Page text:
Birds and Birding at Patterson Park

A series of four posters exploring birds and birding at Patterson Park, an urban oasis and migratory stopover located in Baltimore City.

This project was completed as my thesis project in the Data Analytics and Visualization Masters program at the Maryland Institute College of Art.

A live presentation detailing data prep and the (often maddening) design iteration process was given on 12/10/2020, and can be viewed on YouTube.

Medium Article: Finding a Through Line, or My Creative Process Is a Mess, So Is Life, and That’s Okay (Probably)

Awards: Silver Medal – 29th edition of the Malofiej International Infographics Awards | https://www.malofiejgraphics.com/awards/el-pais-and-errea-comunicacion-receive-the-best-of-show-awards/2021/06

Information and Data Visualization Thesis Award – Maryland Institute College of Art

Tools: R, Adobe Illustrator

Data: eBird Basic Dataset. Version: EBD_relJul-2020. Cornell Lab of Ornithology, Ithaca, New York. Jul 2020. ebird.org/science

Patterson Park Audubon Center: patterson.audubon.org

John James Audubon’s Birds of America print images are public domain. High-res versions of these images were obtained from audubon.org/birds-of-america

A Priority at the Park

Five regular visitors of the park have been identified by Patterson Park Audubon Center (PPAC) and Audubon Maryland-DC experts as priority species. These are priority birds that may be most impacted by PPAC’s various conservation efforts.

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The Birds of Patterson Park

This dendrogram shows the full breadth of bird orders, families and species that have visited Patterson Park from 2009-2019, with a special focus on the five priority species.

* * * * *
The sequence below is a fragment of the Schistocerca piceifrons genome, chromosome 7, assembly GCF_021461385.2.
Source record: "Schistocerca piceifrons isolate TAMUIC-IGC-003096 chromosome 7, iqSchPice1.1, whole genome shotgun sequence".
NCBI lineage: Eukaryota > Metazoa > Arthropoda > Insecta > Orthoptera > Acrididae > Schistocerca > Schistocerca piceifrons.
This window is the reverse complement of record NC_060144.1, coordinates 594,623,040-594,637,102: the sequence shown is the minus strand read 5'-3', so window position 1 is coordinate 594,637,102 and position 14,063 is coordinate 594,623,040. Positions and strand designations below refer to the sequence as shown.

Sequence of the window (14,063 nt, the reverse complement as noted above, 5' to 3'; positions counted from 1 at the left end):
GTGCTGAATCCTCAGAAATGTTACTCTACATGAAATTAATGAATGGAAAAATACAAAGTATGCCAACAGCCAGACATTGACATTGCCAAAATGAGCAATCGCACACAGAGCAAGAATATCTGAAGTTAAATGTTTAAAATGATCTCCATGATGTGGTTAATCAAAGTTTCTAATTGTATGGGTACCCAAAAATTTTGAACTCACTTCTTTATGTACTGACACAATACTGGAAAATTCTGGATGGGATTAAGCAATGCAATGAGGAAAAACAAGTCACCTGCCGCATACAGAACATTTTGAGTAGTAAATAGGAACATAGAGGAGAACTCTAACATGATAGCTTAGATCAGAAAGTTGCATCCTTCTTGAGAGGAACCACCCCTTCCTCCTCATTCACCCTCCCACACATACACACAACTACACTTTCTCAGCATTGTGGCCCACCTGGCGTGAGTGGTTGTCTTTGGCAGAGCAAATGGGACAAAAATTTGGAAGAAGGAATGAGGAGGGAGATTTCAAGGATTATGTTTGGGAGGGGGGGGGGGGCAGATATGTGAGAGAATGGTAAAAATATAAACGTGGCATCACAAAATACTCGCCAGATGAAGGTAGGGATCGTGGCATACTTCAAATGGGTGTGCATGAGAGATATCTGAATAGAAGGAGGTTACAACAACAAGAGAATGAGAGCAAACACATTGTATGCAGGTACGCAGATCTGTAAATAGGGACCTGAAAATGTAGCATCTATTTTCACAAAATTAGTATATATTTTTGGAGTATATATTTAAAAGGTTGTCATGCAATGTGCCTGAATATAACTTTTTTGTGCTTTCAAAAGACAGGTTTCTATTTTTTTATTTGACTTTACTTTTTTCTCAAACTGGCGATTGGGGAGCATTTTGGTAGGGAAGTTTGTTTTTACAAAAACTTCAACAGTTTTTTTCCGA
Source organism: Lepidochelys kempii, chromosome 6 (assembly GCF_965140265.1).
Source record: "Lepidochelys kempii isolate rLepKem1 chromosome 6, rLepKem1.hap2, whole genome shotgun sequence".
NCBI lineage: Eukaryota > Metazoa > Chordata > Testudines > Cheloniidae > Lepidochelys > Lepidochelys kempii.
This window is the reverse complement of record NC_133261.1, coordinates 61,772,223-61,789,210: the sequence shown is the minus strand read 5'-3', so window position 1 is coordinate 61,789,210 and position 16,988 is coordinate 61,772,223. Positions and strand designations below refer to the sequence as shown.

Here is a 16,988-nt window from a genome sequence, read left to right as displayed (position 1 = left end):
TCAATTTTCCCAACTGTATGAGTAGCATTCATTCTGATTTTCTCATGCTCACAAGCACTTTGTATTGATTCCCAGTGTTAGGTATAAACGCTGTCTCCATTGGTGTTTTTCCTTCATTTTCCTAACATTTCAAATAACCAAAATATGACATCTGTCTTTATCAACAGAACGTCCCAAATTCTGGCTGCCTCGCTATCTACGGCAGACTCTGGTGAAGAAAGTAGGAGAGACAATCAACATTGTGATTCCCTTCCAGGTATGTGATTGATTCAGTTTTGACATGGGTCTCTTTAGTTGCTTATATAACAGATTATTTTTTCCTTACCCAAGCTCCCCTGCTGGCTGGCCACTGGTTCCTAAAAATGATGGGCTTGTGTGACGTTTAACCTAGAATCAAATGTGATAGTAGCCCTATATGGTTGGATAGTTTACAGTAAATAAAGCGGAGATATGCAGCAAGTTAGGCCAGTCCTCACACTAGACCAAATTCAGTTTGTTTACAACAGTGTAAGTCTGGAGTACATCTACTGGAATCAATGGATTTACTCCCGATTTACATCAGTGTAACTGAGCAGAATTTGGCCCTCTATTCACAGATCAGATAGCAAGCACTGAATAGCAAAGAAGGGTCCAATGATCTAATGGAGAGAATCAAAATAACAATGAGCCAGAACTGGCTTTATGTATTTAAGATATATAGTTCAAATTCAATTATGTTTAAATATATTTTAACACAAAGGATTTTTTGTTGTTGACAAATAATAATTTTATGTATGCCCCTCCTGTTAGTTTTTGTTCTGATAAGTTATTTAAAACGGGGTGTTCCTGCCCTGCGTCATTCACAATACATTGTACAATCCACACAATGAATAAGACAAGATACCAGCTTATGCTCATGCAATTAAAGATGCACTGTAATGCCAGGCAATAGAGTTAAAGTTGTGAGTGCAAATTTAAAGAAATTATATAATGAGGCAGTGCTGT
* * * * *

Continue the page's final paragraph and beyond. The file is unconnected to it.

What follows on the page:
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When They Are Here

Bird abundance ebbs and flows throughout the year, and each bird that visits the park has its own pattern of arrival and/or departure. Visualized, these create a ‘fingerprint’ unique to each individual bird.

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A Guestbook for the Park

An eBird checklist is like a guestbook. It may contain deeply personal reactions, especially if a birder has recorded a particularly rare guest. The data allows us to explore not only the birds, but aspects of the act of birding itself, by exploring the data of those who’ve ‘signed’ the guestbook.

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BIRDS OF AMERICA HOMAGES

These are a few of the John James Audubon data homages I created while working on the thesis. I really enjoyed making these, and may put together something similar for every bird at Patterson Park for a future project.

Methodology

These posters were created using a subset of the full EBD from ebird.org for the state of Maryland only from 01/01/2009 through 12/31/2019. This data was joined to the Clements Checklist for order and family details.

This dataset was then filtered down to Patterson Park sightings only, and all sightings marked with an observation count of X were removed. This removed ~2,300 rows of data, leaving 54,991 sightings at the park. I removed these X counts because I wanted to only work with observations that contained a raw number count.

I was unable to get the auk() package to zero-fill my dataset, and so created a zero-filled dataset from this data myself. A brief rundown of this process is in the YouTube presentation of my thesis.

For this project, an “Observer” is whomever is listed in the Observer_ID column, regardless of how many IDs are present. So, if two people are listed as the observer, they count as one, and an subsequent checklists submitted by the same pairing are analyzed as a single birder. This was done because my main ‘observer’ focus in these posters was checklists counts over observer counts.

I plan on doing a more thorough methodology write-up in the future, as its own post.

My R scripts will be posted to github when they have been cleaned up a bit. Things got messy in the mad-dash toward thesis presentations.